Having a baby on the way is a good motivation to get some of the things done around the house that will make it more comfortable and make your heating and cooling more efficient, saving on your bills and your greenhouse gas emissions. In Victoria, more than half of our household energy use goes on heating, so insulation is a good place to focus on to make a difference.
To keep the heat inside in winter and outside in summer you want to seal the cracks and gaps in your house as much as possible. Most houses have enough gaps that if you added them all together they’re the equivalent of having a window being left open all the time.
Shading your windows in summer can reduce the amount of heat coming through them by an impressive 70-85 percent. Because in Australia our sunshine hits us from the north, deciduous plants lining your north-facing windows are a good way of providing shade in summer and letting sunshine in in winter. The same goes with west-facing windows, to protect you from the hot afternoon sun in summer. You could also use shade cloths, external blinds, eaves and awnings to do the same thing. You can also get removable reflective mesh that you just stick on with Velcro dots, so you can take it down in winter.
Up to 40 percent of heat loss from your home in winter is from uncovered windows. Hanging thick curtains will keep the heat in. Ideally they should be lined with that rubbery backing. Ready-to- hang curtains are pretty affordable ($80 – $180), or you might want to make them yourself or look for a set second-hand. When they’re closed, these will also keep rooms nice and dark and help your baby to sleep. Blinds are only effective at keeping the heat in when they sit up against the window frame and are not slatted. So roller blinds and roman blinds can keep the heat in because they are one continuous piece of fabric, but venetian blinds don’t because they have slats that the cold air moves right through.
To make your curtains work well, you also need pelmets. These are the boxes which cover curtain rods, and to keep the heat in they need a top, not just sides. You can get them installed by a custom curtain installer, or you just make them yourself.
Double glazing also helps prevent heat loss and gain through windows. If you can’t afford it there are now some cheaper alternatives – films that are designed specifically for being added to existing windows. Failing that, sticking on some good old bubble wrap will help do the job!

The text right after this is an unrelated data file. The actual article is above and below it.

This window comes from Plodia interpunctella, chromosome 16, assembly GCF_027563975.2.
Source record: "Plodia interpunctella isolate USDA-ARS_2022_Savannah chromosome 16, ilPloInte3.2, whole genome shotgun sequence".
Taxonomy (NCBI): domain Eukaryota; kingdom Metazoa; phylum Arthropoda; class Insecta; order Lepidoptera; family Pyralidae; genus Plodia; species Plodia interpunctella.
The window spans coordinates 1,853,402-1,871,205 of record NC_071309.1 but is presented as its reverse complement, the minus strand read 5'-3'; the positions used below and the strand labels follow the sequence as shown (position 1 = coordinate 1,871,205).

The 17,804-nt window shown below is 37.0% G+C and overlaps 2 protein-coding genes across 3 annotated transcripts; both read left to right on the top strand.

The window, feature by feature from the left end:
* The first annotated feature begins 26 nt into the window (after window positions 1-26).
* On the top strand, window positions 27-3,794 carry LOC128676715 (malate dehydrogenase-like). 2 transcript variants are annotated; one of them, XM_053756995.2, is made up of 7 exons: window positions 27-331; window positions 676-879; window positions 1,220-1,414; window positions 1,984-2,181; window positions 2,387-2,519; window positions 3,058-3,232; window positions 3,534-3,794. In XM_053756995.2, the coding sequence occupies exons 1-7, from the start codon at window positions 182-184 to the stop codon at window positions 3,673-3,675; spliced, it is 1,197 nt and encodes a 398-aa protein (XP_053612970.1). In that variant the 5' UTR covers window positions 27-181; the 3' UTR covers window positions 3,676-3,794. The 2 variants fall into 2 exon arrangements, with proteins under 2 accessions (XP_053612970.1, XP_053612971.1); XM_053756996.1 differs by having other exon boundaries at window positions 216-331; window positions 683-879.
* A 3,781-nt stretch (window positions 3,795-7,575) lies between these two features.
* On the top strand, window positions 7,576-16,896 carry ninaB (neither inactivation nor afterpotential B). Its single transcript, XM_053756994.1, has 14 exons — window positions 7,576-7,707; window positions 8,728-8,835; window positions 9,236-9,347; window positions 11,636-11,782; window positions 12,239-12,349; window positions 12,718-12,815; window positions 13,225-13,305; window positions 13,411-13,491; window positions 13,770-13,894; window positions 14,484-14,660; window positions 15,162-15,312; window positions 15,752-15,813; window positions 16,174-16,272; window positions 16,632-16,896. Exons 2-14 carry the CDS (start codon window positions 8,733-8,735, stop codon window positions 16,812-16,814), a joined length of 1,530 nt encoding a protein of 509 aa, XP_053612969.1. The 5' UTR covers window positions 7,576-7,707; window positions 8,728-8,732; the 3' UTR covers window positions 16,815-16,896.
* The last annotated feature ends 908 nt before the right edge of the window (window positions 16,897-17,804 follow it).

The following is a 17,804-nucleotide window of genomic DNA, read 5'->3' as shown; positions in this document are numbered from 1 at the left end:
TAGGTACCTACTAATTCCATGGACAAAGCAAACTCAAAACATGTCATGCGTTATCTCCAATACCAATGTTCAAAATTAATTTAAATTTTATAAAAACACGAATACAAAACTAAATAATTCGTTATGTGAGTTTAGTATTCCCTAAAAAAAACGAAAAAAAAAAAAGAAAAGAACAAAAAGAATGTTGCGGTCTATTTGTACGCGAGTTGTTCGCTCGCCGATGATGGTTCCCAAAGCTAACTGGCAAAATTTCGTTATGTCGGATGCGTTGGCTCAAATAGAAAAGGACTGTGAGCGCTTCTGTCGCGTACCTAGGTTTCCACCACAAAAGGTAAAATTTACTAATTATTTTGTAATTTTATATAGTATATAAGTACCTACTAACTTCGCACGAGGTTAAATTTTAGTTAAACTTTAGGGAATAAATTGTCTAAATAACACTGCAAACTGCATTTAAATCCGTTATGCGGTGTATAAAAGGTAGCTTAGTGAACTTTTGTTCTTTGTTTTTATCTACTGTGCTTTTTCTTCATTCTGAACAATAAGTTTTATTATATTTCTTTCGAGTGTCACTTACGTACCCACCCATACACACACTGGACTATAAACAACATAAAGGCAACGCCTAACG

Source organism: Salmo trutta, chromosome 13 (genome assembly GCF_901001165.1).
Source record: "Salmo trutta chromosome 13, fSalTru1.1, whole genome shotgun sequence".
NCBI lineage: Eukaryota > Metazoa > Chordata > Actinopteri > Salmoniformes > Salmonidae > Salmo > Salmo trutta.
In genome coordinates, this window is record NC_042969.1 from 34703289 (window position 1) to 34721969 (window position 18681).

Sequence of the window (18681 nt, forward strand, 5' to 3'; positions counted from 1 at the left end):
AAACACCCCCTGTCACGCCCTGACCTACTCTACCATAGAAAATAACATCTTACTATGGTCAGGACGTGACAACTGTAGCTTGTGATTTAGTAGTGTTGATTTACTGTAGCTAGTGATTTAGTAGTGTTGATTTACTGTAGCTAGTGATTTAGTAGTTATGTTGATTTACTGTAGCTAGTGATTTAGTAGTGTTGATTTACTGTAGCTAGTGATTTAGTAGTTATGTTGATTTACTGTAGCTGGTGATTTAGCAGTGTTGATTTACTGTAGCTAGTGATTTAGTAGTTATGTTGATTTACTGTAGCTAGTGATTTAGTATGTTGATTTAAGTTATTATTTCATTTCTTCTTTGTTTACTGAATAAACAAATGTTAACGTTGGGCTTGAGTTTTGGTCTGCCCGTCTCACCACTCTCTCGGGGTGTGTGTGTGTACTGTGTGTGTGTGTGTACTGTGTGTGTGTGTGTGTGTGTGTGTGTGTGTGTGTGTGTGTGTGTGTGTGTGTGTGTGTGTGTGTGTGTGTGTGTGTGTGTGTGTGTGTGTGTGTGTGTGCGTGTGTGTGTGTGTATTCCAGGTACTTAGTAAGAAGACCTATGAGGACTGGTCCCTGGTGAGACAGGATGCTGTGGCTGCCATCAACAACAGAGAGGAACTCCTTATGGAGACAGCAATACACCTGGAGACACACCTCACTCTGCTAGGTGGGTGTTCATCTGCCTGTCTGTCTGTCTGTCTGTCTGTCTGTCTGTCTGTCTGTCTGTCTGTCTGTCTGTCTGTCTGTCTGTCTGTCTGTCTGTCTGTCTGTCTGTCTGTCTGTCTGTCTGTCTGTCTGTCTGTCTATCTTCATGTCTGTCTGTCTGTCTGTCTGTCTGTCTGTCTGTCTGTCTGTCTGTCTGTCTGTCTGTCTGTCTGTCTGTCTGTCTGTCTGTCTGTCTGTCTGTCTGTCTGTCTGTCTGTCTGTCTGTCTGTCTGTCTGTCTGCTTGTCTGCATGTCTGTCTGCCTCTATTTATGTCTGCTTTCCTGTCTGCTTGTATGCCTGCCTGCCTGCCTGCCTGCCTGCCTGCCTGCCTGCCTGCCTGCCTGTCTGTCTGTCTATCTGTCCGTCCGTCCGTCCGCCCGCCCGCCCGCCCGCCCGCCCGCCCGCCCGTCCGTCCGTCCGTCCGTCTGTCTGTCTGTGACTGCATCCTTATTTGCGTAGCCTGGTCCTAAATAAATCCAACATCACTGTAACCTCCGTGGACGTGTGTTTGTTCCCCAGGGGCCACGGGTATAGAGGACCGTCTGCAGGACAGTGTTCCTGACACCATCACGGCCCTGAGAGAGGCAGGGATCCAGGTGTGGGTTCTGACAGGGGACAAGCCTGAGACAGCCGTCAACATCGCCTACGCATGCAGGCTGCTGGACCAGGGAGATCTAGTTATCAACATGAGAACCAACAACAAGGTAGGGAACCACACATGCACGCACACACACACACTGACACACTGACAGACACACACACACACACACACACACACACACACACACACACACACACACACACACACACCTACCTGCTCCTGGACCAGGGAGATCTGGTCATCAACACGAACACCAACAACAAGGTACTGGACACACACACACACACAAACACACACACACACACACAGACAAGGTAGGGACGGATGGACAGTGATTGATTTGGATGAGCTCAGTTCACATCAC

The best thing you can do is have insulation installed in your ceiling, because it can reduce your heating and cooling energy use by a whopping 45 percent. Getting insulation batts installed should cost about $1500, for a standard installation. Foil insulation should cost about $250 plus installation. With rising energy prices, ceiling insulation is a smart way of avoiding big bills in the future. You could also consider putting insulation in the walls and under the floor. If you’re a renter, head to our tips for persuading your landlord to install insulation.
We would recommend either glasswool or polyester batts in the ceiling to keep the winter heat in, with a rating of R3.5 or higher. A layer of double sided foil insulation stapled just below the roof line will also help keep the summer heat out.
Downlights are a fire hazard when you have insulation above them because they get really hot. You can get downlight covers but the best option is to replace downlights with an energy efficient alternative which doesn’t heat up.
Installing foil insulation can cause electrocution when it’s accidentally stapled into live wires, or when the covering around the wires deteriorates over time or is chewed on by rodents, leaving live wires in contact with the foil. Houses often have their electric cables just above the plaster ceiling, so putting the foil away from the ceiling and just under the tiles or tin of the roof can cut the electrocution risk while still keeping your house cool in summer. Of course bad wiring is dangerous with or without insulation, so make sure yours is in good condition.
Smaller spaces are easier to heat and cool, so where possible close doors to seal off a smaller living space. If you can’t install doors to seal off spaces, even hanging curtains or blankets will make a big difference to your comfort levels. Don’t leave heaters on in empty rooms. If you have central heating, turn off unused rooms at the control panels. If you can’t do this, go and close a vent or two in empty rooms (but no more or the system won’t cope).
Babies should not be allowed to get overly hot or cold. Babies naturally have cold hands or feet, so check your baby’s temperature by feeling their tummy. In winter if the room isn’t draughty and the baby is well clothed and blanketed, there should be no need to heat their room through the night. Prevent your baby overheating by buying a timer switch that turns heaters off and then back on prior to the baby waking. Make sure you read the safety information available through Maternal and Child Health Centres.